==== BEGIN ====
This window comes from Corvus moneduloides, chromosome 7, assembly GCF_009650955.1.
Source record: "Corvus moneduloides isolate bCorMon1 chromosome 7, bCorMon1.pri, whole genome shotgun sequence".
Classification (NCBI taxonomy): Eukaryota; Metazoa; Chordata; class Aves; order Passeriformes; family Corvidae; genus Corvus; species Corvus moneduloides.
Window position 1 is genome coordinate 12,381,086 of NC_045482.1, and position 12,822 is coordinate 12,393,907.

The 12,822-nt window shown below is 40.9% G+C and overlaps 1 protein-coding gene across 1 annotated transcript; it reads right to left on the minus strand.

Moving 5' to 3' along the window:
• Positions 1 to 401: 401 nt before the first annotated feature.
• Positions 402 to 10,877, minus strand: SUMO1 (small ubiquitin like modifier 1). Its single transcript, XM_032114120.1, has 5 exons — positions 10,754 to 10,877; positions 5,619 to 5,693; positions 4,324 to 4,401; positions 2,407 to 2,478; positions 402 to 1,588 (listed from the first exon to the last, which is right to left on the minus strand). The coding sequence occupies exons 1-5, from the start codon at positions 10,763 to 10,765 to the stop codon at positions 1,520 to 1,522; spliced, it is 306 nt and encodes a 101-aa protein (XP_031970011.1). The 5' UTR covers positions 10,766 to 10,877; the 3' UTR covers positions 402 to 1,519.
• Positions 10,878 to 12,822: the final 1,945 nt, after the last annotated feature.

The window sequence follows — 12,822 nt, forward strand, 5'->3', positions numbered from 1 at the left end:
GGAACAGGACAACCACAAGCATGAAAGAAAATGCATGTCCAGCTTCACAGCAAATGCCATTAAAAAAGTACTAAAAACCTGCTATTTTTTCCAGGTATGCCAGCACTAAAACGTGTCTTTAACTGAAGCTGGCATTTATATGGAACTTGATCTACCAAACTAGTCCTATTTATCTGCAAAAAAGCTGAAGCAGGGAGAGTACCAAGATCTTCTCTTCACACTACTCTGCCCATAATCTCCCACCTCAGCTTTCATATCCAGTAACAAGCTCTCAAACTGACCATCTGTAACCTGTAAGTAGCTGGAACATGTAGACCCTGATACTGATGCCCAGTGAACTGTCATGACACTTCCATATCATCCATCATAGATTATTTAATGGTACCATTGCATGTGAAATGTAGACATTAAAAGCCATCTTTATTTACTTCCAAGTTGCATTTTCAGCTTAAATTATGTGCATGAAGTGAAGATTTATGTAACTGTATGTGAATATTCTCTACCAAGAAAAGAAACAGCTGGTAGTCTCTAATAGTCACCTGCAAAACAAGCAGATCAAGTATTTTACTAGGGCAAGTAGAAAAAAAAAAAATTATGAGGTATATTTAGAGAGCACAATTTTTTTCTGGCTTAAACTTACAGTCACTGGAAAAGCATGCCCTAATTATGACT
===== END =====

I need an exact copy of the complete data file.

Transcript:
This window comes from Corvus moneduloides, chromosome 7, assembly GCF_009650955.1.
Source record: "Corvus moneduloides isolate bCorMon1 chromosome 7, bCorMon1.pri, whole genome shotgun sequence".
Classification (NCBI taxonomy): Eukaryota; Metazoa; Chordata; class Aves; order Passeriformes; family Corvidae; genus Corvus; species Corvus moneduloides.
Window position 1 is genome coordinate 12,381,086 of NC_045482.1, and position 12,822 is coordinate 12,393,907.

The 12,822-nt window shown below is 40.9% G+C and overlaps 1 protein-coding gene across 1 annotated transcript; it reads right to left on the minus strand.

Moving 5' to 3' along the window:
• Positions 1 to 401: 401 nt before the first annotated feature.
• Positions 402 to 10,877, minus strand: SUMO1 (small ubiquitin like modifier 1). Its single transcript, XM_032114120.1, has 5 exons — positions 10,754 to 10,877; positions 5,619 to 5,693; positions 4,324 to 4,401; positions 2,407 to 2,478; positions 402 to 1,588 (listed from the first exon to the last, which is right to left on the minus strand). The coding sequence occupies exons 1-5, from the start codon at positions 10,763 to 10,765 to the stop codon at positions 1,520 to 1,522; spliced, it is 306 nt and encodes a 101-aa protein (XP_031970011.1). The 5' UTR covers positions 10,766 to 10,877; the 3' UTR covers positions 402 to 1,519.
• Positions 10,878 to 12,822: the final 1,945 nt, after the last annotated feature.

The window sequence follows — 12,822 nt, forward strand, 5'->3', positions numbered from 1 at the left end:
GGAACAGGACAACCACAAGCATGAAAGAAAATGCATGTCCAGCTTCACAGCAAATGCCATTAAAAAAGTACTAAAAACCTGCTATTTTTTCCAGGTATGCCAGCACTAAAACGTGTCTTTAACTGAAGCTGGCATTTATATGGAACTTGATCTACCAAACTAGTCCTATTTATCTGCAAAAAAGCTGAAGCAGGGAGAGTACCAAGATCTTCTCTTCACACTACTCTGCCCATAATCTCCCACCTCAGCTTTCATATCCAGTAACAAGCTCTCAAACTGACCATCTGTAACCTGTAAGTAGCTGGAACATGTAGACCCTGATACTGATGCCCAGTGAACTGTCATGACACTTCCATATCATCCATCATAGATTATTTAATGGTACCATTGCATGTGAAATGTAGACATTAAAAGCCATCTTTATTTACTTCCAAGTTGCATTTTCAGCTTAAATTATGTGCATGAAGTGAAGATTTATGTAACTGTATGTGAATATTCTCTACCAAGAAAAGAAACAGCTGGTAGTCTCTAATAGTCACCTGCAAAACAAGCAGATCAAGTATTTTACTAGGGCAAGTAGAAAAAAAAAAAATTATGAGGTATATTTAGAGAGCACAATTTTTTTCTGGCTTAAACTTACAGTCACTGGAAAAGCATGCCCTAATTATGACT